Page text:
George Schuller has moved from the basic quartet of his band The Schulldogs to fashion music for a conglomerate that moves from a quintet to a septet for this record. While the extra horns bring in a greater depth and extension, the addition of strings lends a serene presence. Together they add to the lure, and the call.
Schuller says that he had violinist Mark Feldman in mind for the three-part suite called "Tense." It is apparent why. Inspired by Free Jazz,Unit Structures and Ascension, the tune finds Feldman riding the registers of the violin assembling a musical visage that is sculptured in round tones and quick, sharp lines abetted by a touch of klezmer music. The horns change the structure as they move into more fractured territory, amid wail and yowl as Dave Ballou dissects the middle with the scalpel that is his trumpet. Then comes the cleave between Feldman and Howard Johnson on the bass clarinet, a close conversation that gives way for Feldman to twitter as the horns form a gentle curtain before drawing him into that mode.
Ed Schuller draws the blues on his bass when "Punta d'Blues" comes to play. The body is built gradually through the horns and a bit of swing. Schuller vocally urges his bass, the response coming in strong rhythmic structures, the momentum given the surge and daubs of colour by Tony Malaby on tenor and Ballou as they take turns and then collaborate on the ornate design. Punctuating the proceedings is Johnson's tuba.
What at first may appear disparate falls into place neatly, making this jigsaw a worthy experience.
Track Listing: Ripe; Punta d'Blues; Band Vote; Distant Cousin; Tip Jar; Comeuppance; Tense (Suite) - Pre-Tense, Tension, Past Tense; Band Vote (The Recount).
Personnel: Dave Ballou: trumpet, flugelhorn; Tony Malaby: tenor and soprano saxophones; Mark Feldman: violin (1, 2, 6, 7); Matt Dariau: clarinet, bass clarinet and tenor saxophone (1, 2-6, 8);Curtis Hasselbring: trombone and guitar (1, 5, 6); Howard Johnson: bass clarinet and tuba (2, 7); Ed Schuller: bass; George Schuller: drums, cymbals, bells, things you shake.
Jazz and the blues--because together this musical brother and sister speak from our nation's days of the current cultural affairs and the authenticity and truth of a place where the rhythms held the pulse and the drums the heartbeat, representing every step closer the meat on the bone
Jazz and the blues--because together this musical brother and sister speak from our nation's days of the current cultural affairs and the authenticity and truth of a place where the rhythms held the pulse and the drums the heartbeat, representing every step closer the meat on the bone. Feet in the dirt, or barefoot on a stage with sequins--it's soul beats in my chest.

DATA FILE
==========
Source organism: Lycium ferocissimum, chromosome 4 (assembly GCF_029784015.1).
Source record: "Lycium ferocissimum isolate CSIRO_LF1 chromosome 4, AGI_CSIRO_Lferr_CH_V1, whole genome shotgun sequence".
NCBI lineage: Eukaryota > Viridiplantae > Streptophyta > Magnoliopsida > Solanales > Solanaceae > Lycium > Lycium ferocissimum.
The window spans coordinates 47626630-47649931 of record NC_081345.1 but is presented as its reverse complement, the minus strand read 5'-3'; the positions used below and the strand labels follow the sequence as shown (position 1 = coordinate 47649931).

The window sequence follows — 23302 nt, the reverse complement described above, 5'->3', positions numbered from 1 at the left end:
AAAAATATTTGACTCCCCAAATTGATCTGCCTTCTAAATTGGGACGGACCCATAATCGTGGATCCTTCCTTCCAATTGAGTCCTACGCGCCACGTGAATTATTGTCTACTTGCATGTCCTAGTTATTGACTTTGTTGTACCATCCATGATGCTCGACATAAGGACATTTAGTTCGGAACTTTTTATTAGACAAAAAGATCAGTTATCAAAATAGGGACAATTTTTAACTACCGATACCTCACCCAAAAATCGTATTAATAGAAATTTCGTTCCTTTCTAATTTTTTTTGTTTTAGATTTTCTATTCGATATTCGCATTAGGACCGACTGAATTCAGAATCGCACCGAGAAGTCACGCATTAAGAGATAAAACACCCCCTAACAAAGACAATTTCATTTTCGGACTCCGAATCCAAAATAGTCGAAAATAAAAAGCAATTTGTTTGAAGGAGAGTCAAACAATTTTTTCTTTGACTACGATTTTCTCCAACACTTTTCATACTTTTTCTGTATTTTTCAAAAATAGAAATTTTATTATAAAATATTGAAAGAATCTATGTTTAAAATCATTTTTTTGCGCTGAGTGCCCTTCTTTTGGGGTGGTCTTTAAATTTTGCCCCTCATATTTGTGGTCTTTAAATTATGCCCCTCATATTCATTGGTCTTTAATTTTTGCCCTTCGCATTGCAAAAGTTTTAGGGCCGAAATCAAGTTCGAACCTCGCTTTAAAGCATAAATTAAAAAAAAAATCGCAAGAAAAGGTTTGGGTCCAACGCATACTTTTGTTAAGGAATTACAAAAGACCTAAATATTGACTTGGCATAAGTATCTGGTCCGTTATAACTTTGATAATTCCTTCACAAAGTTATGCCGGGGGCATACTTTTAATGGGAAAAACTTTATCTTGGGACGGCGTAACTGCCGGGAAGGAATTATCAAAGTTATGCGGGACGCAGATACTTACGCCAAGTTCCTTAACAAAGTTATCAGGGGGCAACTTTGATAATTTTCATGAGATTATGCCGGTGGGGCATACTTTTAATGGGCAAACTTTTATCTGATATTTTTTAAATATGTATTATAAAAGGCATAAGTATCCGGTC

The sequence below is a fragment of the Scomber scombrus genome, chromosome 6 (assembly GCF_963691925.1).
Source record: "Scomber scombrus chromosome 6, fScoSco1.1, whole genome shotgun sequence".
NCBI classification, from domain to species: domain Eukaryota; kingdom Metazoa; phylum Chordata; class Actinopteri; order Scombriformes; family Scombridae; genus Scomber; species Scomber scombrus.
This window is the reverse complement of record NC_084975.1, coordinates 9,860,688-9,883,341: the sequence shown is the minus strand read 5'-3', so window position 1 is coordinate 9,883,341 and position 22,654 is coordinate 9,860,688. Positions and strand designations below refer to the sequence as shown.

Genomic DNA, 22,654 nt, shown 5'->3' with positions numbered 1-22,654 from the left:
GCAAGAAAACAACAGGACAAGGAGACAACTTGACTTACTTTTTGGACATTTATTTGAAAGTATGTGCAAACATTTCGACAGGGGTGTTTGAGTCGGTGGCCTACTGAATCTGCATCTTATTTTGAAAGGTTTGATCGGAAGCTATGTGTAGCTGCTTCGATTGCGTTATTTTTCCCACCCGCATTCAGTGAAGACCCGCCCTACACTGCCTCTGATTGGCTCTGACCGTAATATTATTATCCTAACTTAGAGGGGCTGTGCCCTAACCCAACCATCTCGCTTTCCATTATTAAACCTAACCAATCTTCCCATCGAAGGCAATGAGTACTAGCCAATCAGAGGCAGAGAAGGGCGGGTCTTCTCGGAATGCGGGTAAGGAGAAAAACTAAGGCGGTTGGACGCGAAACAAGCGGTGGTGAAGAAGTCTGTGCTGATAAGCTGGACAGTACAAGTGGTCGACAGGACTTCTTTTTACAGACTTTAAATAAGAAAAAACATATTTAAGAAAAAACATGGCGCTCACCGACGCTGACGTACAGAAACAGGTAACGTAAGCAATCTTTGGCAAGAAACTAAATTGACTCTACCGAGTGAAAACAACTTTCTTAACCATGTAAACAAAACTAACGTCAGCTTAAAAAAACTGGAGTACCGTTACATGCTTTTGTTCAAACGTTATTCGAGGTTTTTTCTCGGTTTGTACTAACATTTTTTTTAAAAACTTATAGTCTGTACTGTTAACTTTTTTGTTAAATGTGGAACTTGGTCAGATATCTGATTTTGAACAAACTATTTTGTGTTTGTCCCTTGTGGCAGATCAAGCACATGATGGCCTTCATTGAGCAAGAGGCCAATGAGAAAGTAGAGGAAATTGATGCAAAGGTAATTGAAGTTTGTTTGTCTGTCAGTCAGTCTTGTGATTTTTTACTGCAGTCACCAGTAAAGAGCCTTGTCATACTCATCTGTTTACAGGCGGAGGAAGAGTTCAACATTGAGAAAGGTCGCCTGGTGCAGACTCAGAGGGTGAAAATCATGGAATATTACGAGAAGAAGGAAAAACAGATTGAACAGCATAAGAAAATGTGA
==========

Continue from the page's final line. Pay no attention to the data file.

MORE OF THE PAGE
I was first exposed to jazz while others listened to surf music in the '50s and '60s, it was Monk, Miles, Satchmo and Ella, Rosemary Clooney and Julie London followed. Margaret Whiting, Les McCann, Willie Bobo, Andy Simpkins, Snooky Young, Bill Basie and Helen Humes. The first time I heard Topsy, Take 2, I about passed out at the age of ten.
I've hung with Les McCann who more than 30 years after our first meeting became my duet partner on my CD, Don't Go To Strangers. Karen Hernandez from the start, Jack Le Compte on drums, Lou Shoch on bass, Steve Rawlins as my arranger and pianist, Grant Geissman - guitar genius, Nolan Shaheed, Richard Simon, and more. The big boys. My Red Hot Papas. The best show I ever attended was...
I met Helen Humes first back in 1981 and helped turn one Playboy Jazz Festival night into her tribute, bring the Basie Band to stage, her joy boys. Before she took the stage for the last time to sing, If I could Be With You One Hour Tonight thousands of copies of the newspaper I wrote for carried her story. It was kismet, her being held by Joe Williams backstage. Soon in my life were the great Linda Hopkins who told me I sang the song she wrote better than her, which floored me of course, the energizing Barbara Morrison and the stellar Marilyn Maye who guided me professionally.
My advice to new listeners... let your backbone slip and feel your body stripping back the barriers that prevent us from being one with the music.
Remember none of us are strangers, we just haven't met yet.